The Role of Commercial Banks in Microfinance
prepared by Ruth Goodwin-Groen
Examines the potential role of commercial banks in microfinance, with particular reference to the Asia-Pacific region. Based on interviews with bankers and microfinance practitioners.
- Microenterpreneurs in Asia-Pacific developing countries have little access to the formal financial system. At best, formal institutions such as commercial banks reach only the top 25% of populations. Some 200 million households of the self-employed poor in the Asia-Pacific region are denied access to microfinance.
Specialized microfinance institutions have grown up to meet this demand, but their outreach is still small relative to the demand, Commercial banks do some micro-lending, but mainly because they are forced to do so by governments. Few banks see it as a market opportunity.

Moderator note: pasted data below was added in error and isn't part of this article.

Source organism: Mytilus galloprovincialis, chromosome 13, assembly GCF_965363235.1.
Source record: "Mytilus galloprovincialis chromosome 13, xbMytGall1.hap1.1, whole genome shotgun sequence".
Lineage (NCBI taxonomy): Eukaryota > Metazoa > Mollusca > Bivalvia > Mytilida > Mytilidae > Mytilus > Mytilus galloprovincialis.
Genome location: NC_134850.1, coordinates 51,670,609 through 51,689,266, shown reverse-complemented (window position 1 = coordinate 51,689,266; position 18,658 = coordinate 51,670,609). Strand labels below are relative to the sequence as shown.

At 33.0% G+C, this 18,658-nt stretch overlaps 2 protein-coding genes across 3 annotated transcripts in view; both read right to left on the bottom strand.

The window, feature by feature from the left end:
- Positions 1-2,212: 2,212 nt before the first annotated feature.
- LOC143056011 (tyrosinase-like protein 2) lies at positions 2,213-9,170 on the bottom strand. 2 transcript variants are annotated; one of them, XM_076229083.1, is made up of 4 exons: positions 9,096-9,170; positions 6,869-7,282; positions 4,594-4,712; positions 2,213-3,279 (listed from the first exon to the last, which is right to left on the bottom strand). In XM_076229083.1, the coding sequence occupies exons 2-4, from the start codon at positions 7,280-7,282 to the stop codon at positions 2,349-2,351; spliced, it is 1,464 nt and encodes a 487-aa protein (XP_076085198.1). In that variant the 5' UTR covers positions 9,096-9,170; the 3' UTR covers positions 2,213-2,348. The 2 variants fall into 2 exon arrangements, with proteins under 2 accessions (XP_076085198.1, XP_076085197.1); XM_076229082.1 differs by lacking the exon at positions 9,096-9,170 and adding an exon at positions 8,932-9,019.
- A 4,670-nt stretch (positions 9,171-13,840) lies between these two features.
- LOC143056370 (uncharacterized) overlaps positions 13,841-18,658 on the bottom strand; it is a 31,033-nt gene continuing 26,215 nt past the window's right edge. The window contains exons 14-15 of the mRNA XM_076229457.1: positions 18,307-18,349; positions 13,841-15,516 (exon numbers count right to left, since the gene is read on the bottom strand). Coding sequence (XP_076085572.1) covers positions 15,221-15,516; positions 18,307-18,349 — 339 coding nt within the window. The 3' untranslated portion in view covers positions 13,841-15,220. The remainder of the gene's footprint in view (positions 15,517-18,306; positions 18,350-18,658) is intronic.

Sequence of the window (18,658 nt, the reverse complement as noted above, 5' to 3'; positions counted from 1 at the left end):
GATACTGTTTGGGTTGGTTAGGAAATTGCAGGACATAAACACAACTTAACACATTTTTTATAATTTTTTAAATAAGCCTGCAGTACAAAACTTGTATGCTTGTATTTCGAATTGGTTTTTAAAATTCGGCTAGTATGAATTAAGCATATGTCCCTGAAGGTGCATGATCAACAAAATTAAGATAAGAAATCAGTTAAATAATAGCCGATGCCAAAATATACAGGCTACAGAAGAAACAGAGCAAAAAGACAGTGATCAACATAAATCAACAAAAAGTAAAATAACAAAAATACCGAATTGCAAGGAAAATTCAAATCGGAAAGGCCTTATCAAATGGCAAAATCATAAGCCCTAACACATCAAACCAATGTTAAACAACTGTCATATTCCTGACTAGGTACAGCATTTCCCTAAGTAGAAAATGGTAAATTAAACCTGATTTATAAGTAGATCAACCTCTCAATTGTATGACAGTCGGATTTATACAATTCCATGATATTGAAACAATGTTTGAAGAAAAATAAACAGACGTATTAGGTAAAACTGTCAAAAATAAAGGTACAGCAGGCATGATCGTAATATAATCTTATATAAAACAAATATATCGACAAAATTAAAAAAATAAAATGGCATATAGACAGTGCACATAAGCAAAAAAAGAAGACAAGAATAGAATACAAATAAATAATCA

Yet the evidence indicates that commercial bank microlending can be profitable. Based on interviews with bankers in the Asia-Pacific region, this report considers the experience of commercial bank engagement in microfinance and the factors which appear to underlie success. It also deals with the role of government in providing a supportive environment, and how donor agencies can encourage greater commercialization of microfinance.
The Role of Commercial Banks in Microfinance: Asia-Pacific Region. A report of the Foundation for Development Cooperation, xiv + 84 pp. Price: (P&H included): Australia $25.00; overseas excluding Europe $28.00; Europe £15.00. Please add $7.00 for cheques to cover collection charges.
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